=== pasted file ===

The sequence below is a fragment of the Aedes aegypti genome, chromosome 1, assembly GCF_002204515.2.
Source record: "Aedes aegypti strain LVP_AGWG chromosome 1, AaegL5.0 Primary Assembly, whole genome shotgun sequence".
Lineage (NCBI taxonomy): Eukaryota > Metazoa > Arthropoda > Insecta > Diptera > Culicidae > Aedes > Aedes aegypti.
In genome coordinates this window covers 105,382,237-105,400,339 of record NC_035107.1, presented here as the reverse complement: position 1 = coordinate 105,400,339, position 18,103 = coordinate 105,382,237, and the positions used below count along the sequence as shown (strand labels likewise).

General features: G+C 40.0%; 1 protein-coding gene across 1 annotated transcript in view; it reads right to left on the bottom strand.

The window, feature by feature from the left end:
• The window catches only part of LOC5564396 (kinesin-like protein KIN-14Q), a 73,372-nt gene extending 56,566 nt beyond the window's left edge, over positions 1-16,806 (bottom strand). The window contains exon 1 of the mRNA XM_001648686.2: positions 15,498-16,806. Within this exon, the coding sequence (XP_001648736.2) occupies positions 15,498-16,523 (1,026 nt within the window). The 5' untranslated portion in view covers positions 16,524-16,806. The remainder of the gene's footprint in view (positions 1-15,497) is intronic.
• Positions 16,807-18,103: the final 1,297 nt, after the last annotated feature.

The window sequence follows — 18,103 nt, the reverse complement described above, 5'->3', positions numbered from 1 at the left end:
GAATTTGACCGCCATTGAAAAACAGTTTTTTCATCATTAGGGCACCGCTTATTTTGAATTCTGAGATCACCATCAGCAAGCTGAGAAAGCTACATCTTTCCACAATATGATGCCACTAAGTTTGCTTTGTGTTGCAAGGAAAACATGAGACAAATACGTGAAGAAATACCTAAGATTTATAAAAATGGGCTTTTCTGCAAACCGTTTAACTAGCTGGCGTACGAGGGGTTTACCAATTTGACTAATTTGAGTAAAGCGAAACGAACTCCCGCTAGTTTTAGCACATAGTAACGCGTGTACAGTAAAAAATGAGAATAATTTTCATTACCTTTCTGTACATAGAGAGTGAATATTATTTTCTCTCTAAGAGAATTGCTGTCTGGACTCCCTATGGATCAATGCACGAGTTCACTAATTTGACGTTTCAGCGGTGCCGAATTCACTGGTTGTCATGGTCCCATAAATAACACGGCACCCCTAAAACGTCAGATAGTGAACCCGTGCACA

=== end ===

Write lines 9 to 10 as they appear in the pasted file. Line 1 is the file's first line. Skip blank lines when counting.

The window sequence follows — 18,103 nt, the reverse complement described above, 5'->3', positions numbered from 1 at the left end:
GAATTTGACCGCCATTGAAAAACAGTTTTTTCATCATTAGGGCACCGCTTATTTTGAATTCTGAGATCACCATCAGCAAGCTGAGAAAGCTACATCTTTCCACAATATGATGCCACTAAGTTTGCTTTGTGTTGCAAGGAAAACATGAGACAAATACGTGAAGAAATACCTAAGATTTATAAAAATGGGCTTTTCTGCAAACCGTTTAACTAGCTGGCGTACGAGGGGTTTACCAATTTGACTAATTTGAGTAAAGCGAAACGAACTCCCGCTAGTTTTAGCACATAGTAACGCGTGTACAGTAAAAAATGAGAATAATTTTCATTACCTTTCTGTACATAGAGAGTGAATATTATTTTCTCTCTAAGAGAATTGCTGTCTGGACTCCCTATGGATCAATGCACGAGTTCACTAATTTGACGTTTCAGCGGTGCCGAATTCACTGGTTGTCATGGTCCCATAAATAACACGGCACCCCTAAAACGTCAGATAGTGAACCCGTGCACA